Which plants are available to grow as bare root?
This guide runs through the types of plant can be grown as bare root plants during the dormancy period between November and March. Bare root plants are grown in the open ground at the nursery and supplied without any soil around their roots, rather than in plastic pots or containers. A wide variety of plants are available in bare root, often at a fraction of the cost of their containerised counterparts. They could be a great choice, providing you don't mind wrapping up warm and venturing into the garden during the winter to plant them.
Bare root box plants are a popular choice to delineate different sections of a knot garden
Bare Root Hedging
- Bare root hedging is a very economical and affordable choice, especially if your need to plant a long length of hedging, for example along the border of your garden, or around a knot garden.
- Whilst bare root hedging is not instant (and deciduous varieties will not be in leaf at the time of planting), your plants will quickly knit together over a couple of growing seasons. Before you know it, you'll have an impenetrable screen to keep out unwanted intruders or provide some privacy from any nosey neighbours!
- Popular choices include bare root laurel, beech and hornbeam. Alternatively, an 'edible hedge' made up of blackthorn, wild cherry and rose rugosa makes a beautiful haven for wildlife.
- If you want a native hedge, you'll want to plant a mix of 70% hawthorn, 5% beech, 5% holly, 5% guelder rose, 5% wild rose, 5% hazelnut and 5% sloe berry. See our hedging planting guide for more information.
- Another popular choice is using bare root box plants to create a knot garden. Knot gardens are formal gardens laid out in intricate designs, often with box plants used as low hedging to delineate different parts of the garden.
- Shop for bare root hedging
Bare Root Shrubs
- Many of your favourite garden shrubs are available to buy bare root and are a great way to get more 'bang for your buck' for any given height or size of plant. They'll provide the same array of foliage colours, vibrant stems, stunning flowers, berries, autumnal colour and beautiful fragrances as shrubs grown in containers.
- Shrubs are distinguished from trees due to their multiple stems branching from the base and shorter height.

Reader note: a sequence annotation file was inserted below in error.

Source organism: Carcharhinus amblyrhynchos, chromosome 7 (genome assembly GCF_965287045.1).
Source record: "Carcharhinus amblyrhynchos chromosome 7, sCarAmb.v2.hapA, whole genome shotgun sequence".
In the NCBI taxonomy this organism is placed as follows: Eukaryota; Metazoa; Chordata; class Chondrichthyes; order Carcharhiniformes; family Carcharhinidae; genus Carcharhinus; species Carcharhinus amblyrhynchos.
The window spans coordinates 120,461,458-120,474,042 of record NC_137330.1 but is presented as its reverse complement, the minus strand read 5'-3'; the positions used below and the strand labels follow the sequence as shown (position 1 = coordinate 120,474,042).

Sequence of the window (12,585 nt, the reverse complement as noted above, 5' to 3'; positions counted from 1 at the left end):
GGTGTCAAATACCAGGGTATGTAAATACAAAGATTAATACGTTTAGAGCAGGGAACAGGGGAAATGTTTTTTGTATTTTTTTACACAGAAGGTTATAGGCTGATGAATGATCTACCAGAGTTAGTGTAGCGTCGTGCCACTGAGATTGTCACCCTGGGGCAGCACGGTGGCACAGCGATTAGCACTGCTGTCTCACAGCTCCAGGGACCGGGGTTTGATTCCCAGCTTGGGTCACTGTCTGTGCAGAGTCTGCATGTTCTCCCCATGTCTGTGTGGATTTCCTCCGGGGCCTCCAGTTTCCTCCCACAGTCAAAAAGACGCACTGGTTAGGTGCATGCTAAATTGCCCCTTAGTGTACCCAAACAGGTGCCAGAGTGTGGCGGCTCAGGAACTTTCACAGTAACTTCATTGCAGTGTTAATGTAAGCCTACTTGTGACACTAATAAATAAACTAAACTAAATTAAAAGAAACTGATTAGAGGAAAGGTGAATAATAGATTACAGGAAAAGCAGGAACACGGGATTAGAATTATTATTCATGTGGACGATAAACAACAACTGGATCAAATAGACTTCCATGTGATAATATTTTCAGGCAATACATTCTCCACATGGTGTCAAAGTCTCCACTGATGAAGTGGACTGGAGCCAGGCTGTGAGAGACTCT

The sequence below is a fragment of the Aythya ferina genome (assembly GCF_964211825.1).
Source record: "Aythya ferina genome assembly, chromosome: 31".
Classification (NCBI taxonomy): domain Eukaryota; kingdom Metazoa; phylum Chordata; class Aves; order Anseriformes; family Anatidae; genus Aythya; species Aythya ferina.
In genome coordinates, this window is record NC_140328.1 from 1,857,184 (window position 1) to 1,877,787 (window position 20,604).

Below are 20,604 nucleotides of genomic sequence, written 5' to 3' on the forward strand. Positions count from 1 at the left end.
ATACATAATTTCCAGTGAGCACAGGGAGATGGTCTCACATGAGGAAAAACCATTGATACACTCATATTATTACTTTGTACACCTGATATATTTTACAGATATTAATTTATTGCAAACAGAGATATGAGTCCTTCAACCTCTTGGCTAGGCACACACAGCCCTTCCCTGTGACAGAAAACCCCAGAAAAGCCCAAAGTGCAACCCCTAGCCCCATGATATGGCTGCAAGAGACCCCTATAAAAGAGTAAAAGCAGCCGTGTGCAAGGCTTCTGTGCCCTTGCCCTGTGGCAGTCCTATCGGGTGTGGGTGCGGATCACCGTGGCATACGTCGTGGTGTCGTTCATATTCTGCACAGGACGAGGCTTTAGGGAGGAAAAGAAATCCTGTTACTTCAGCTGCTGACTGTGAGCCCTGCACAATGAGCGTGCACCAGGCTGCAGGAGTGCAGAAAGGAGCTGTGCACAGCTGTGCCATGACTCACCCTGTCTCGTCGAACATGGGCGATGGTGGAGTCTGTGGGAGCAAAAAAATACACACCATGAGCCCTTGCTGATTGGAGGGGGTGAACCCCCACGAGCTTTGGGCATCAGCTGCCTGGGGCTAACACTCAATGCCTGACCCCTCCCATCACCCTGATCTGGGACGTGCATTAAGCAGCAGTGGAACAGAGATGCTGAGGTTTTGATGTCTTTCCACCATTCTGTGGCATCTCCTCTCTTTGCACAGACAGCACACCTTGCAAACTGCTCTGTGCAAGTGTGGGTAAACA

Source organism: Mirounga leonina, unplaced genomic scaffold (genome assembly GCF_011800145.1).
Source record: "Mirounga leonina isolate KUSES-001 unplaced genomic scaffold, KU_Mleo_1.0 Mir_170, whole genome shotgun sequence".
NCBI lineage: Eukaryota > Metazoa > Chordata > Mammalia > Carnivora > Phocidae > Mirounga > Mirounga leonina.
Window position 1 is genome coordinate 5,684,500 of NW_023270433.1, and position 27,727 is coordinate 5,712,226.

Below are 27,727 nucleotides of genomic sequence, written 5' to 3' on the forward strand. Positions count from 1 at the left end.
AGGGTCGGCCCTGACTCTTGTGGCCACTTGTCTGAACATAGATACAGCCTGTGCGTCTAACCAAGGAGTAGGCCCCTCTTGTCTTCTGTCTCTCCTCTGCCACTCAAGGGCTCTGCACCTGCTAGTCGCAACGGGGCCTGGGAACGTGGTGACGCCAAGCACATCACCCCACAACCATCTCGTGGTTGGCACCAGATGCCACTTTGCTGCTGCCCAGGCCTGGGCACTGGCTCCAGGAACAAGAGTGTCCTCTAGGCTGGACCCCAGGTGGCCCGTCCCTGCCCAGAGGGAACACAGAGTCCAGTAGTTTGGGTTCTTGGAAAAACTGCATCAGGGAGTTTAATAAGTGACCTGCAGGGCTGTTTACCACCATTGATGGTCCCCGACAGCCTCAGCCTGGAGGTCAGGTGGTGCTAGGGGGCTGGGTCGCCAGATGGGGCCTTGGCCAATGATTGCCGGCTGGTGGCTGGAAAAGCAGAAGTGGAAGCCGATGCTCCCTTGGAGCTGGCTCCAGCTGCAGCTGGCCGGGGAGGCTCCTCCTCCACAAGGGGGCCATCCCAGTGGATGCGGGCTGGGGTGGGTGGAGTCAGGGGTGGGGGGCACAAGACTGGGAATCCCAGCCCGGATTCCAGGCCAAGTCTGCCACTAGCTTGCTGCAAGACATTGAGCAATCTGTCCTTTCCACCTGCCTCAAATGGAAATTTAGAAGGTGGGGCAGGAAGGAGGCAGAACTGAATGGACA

- Bare root Cornus are ideal for heavy clay soils that are prone to lying wet; Mahonia Aquifolium makes a stunning dense evergreen with clusters of yellow flower panicles in the spring and black autumn fruits; and laurel is a staple that deserves a place in every garden, to name just a few.
A selection of bare root shrubs brought indoor for a quick demo
- The upper growth of bare root evergreens shrubs will look very much the same as their containerised equivalents. Deciduous varieties will of course not be in leaf at the time they are supplied (November to March) but don't worry that deciduous plants look a little brown and twiggy to start with. Their roots will quietly establish below ground during the winter, ready to fuel a fabulous display of foliage come the spring.
- Bare root yew is a popular choice as a British native with bright red, fleshy winter fruits; lonicera pileata is a low cost framework bush with spreading growth habit and angular branches; whilst Berberis Julianae is exactly what you've been looking for if you're after something with long thorns and spiny margins to the leaves.
- Shop for bare root shrubs
Dogwood (Cornus) are perfect for heavier clay soils that are prone to lying wet
Bare Root Trees
- Trees bring a great sense of atmosphere, height and permanence to any garden or landscape.
- They're probably one of the most expensive things you'll buy for your garden in the plants department.
- The great advantage of bare root trees is that you'll get more roots (and therefore more tree) for your money.
- Trees available as bare root include Nordmann Fir (also the most popular type of 'no needle drop' Christmas tree in the UK), Scots pine, Willow, Elder and Mountain Ash.
- Winter is the ideal time to plant a bare root tree. Just remember to keep the bare roots well covered whilst you prepare the ground at they will dry out very quickly when exposed to the air.
- It's worth taking the time to get your tree planting right, get your tree off to the best start in life and be able to enjoy it for many years to come. Please see our step-by-step guide on how to plant a tree for more information.
- Shop for bare root trees
Trees bring a great sense of atmosphere, height and permanence to any garden
Bare Root Roses
- Roses are also naturally dormant during the winter months, meaning they too can be supplied as bare root.